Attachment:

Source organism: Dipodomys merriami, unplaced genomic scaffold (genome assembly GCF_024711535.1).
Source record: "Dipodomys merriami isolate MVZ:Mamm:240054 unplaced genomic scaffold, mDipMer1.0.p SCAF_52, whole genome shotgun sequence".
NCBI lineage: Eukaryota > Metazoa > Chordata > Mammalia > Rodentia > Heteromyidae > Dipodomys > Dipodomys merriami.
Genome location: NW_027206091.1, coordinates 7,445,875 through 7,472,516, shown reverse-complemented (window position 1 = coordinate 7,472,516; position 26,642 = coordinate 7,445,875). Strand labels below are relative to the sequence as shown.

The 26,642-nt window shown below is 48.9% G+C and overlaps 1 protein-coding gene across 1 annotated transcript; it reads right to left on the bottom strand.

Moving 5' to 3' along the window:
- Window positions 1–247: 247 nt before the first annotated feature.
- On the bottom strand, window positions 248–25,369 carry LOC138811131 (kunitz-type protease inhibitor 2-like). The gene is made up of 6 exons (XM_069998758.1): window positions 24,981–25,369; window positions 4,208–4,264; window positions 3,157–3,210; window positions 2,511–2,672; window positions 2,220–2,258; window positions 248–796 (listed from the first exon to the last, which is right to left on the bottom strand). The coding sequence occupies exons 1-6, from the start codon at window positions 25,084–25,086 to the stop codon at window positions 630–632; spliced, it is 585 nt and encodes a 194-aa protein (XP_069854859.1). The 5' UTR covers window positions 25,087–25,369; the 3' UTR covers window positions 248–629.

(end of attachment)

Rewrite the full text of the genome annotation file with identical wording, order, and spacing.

Source organism: Dipodomys merriami, unplaced genomic scaffold (genome assembly GCF_024711535.1).
Source record: "Dipodomys merriami isolate MVZ:Mamm:240054 unplaced genomic scaffold, mDipMer1.0.p SCAF_52, whole genome shotgun sequence".
NCBI lineage: Eukaryota > Metazoa > Chordata > Mammalia > Rodentia > Heteromyidae > Dipodomys > Dipodomys merriami.
Genome location: NW_027206091.1, coordinates 7,445,875 through 7,472,516, shown reverse-complemented (window position 1 = coordinate 7,472,516; position 26,642 = coordinate 7,445,875). Strand labels below are relative to the sequence as shown.

The 26,642-nt window shown below is 48.9% G+C and overlaps 1 protein-coding gene across 1 annotated transcript; it reads right to left on the bottom strand.

Moving 5' to 3' along the window:
- Window positions 1–247: 247 nt before the first annotated feature.
- On the bottom strand, window positions 248–25,369 carry LOC138811131 (kunitz-type protease inhibitor 2-like). The gene is made up of 6 exons (XM_069998758.1): window positions 24,981–25,369; window positions 4,208–4,264; window positions 3,157–3,210; window positions 2,511–2,672; window positions 2,220–2,258; window positions 248–796 (listed from the first exon to the last, which is right to left on the bottom strand). The coding sequence occupies exons 1-6, from the start codon at window positions 25,084–25,086 to the stop codon at window positions 630–632; spliced, it is 585 nt and encodes a 194-aa protein (XP_069854859.1). The 5' UTR covers window positions 25,087–25,369; the 3' UTR covers window positions 248–629.